One of the strongest El Niños in recorded history could fuel powerful Pacific storms this winter, potentially offering drought relief in California as well as flooding danger.
A new report released Thursday by the National Oceanic and Atmospheric Administration said there is now "a greater than 90% chance that El Niño will continue through Northern Hemisphere" this winter. There's an 85% chance the warming will last even longer and continue into next spring.
And it won't just be any El Niño. Robbie Munroe, a meteorologist with the National Weather Service in Oxnard, California, told BuzzFeed News that current projections show the pool of warm water in the Pacific could be the strongest ever observed.
"It'd put it basically into the top five El Niños we've seen since the '50s," Munroe said.
NASA climatologist Bill Patzert told BuzzFeed News last week that the intensifying El Niño is the most powerful he has seen since the record-breaking episode of the late 1990s.
Weather experts are basing their projections on the surface temperatures of water along the equator in the Pacific Ocean. As of Aug. 5, temperatures were about two degrees Celsius warmer than normal in the eastern Pacific and one degree warmer than normal in the central Pacific. As the temperatures rise farther west, it fuels an El Niño.
"It basically provides more energy for the atmosphere," Patzert added, "and with that in place any storms that might come by can tap into that energy."
The most powerful El Niño on record happened in the late 1990s, Munroe said, when sea surface temperatures increased by about 2.3 degrees Celsius. According to the new NOAA report "the forecaster consensus unanimously favors a strong El Niño" with temperatures around two degrees above normal.
All of which is to say, this year's event will likely rival the record-setting El Niño of 1997–1998.
The growing El Niño prompted reaction on social media Thursday after Patzert told the Los Angeles Times the event "has the potential of being the Godzilla El Niño."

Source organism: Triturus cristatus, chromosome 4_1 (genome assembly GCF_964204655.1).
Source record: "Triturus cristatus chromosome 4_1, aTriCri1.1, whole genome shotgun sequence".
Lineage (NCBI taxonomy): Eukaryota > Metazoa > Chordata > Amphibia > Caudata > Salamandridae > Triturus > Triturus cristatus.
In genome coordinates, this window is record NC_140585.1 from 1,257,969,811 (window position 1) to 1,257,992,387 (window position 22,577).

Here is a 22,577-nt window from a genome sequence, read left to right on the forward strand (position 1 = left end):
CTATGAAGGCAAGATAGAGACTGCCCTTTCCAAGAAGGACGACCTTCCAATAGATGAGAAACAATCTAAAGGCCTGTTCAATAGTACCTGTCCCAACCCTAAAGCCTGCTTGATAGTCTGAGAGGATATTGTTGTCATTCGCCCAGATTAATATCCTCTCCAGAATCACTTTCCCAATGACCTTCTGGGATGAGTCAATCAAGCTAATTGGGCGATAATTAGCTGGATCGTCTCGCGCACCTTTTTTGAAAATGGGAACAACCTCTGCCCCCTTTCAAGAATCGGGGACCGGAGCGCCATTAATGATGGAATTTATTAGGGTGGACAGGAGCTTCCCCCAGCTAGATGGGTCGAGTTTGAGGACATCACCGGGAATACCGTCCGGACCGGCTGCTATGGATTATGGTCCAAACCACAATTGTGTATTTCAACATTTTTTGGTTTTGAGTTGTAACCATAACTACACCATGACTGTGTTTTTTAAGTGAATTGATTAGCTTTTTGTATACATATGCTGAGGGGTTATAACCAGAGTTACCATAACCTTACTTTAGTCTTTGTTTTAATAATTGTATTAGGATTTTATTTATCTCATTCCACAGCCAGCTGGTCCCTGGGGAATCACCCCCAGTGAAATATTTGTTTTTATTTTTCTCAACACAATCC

Despite the parodies, a severe El Niño actually does pose a serious threat to California.
The state's extreme drought is currently in its fourth year and shows no sign of diminishing. A wet winter would consequently be good news for the state, though Munroe said it will likely take multiple years of above average precipitation to end the dry spell.
Still, after years of dry weather, wildfires, and virtually no rain, an El Niño could mean mudslides, flooding, and destruction.
Patzert has described the phenomenon as a "double-edged sword," and told BuzzFeed News that in the 1990s he was frequently asked to weigh in on the damage El Niño-fueled storms were causing — rather than its effect on the water supply.
During the El Niño of the late 1990s, California received record rainfall. The rain led to flooding and high surf that ripped apart roads and washed homes off cliffs. The storms fueled by the warmer waters were also blamed for 17 deaths across the state.
The storms had an array of economic impacts as well. According to University of Washington researchers, the El Niño of the late 1990s produced $2.8 billion in property damage, as much as $700 million in agricultural losses, and cost the federal government $400 million for relief.
El Niño even led to a rise in food prices and a dip in tourism, the researchers observed.
None of this necessarily means California is headed for disaster, and the effects of any storms that materialize could be relatively benign.
It's also possible the El Niño could fizzle. Last year, forecasters predicted a powerful event, but the warming dissipated.